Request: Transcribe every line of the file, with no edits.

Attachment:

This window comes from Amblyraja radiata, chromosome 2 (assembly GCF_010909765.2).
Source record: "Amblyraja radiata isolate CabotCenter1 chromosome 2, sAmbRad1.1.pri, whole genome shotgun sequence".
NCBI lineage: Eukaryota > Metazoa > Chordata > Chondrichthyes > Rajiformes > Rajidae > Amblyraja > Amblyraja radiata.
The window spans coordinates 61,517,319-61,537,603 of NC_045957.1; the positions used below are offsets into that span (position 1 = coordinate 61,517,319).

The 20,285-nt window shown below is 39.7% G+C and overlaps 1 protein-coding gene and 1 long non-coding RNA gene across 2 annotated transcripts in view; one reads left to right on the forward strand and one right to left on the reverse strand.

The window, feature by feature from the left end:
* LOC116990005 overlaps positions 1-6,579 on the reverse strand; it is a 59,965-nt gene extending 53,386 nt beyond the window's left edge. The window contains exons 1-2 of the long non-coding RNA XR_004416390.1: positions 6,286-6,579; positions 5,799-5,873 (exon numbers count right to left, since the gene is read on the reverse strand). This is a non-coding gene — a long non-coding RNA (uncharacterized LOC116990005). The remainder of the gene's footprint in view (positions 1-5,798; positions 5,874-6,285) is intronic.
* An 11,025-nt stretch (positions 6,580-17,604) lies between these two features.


This window comes from Amblyraja radiata, chromosome 2 (assembly GCF_010909765.2).
Source record: "Amblyraja radiata isolate CabotCenter1 chromosome 2, sAmbRad1.1.pri, whole genome shotgun sequence".
NCBI lineage: Eukaryota > Metazoa > Chordata > Chondrichthyes > Rajiformes > Rajidae > Amblyraja > Amblyraja radiata.
The window spans coordinates 61,517,319-61,537,603 of NC_045957.1; the positions used below are offsets into that span (position 1 = coordinate 61,517,319).

The 20,285-nt window shown below is 39.7% G+C and overlaps 1 protein-coding gene and 1 long non-coding RNA gene across 2 annotated transcripts in view; one reads left to right on the forward strand and one right to left on the reverse strand.

The window, feature by feature from the left end:
* LOC116990005 overlaps positions 1-6,579 on the reverse strand; it is a 59,965-nt gene extending 53,386 nt beyond the window's left edge. The window contains exons 1-2 of the long non-coding RNA XR_004416390.1: positions 6,286-6,579; positions 5,799-5,873 (exon numbers count right to left, since the gene is read on the reverse strand). This is a non-coding gene — a long non-coding RNA (uncharacterized LOC116990005). The remainder of the gene's footprint in view (positions 1-5,798; positions 5,874-6,285) is intronic.
* An 11,025-nt stretch (positions 6,580-17,604) lies between these two features.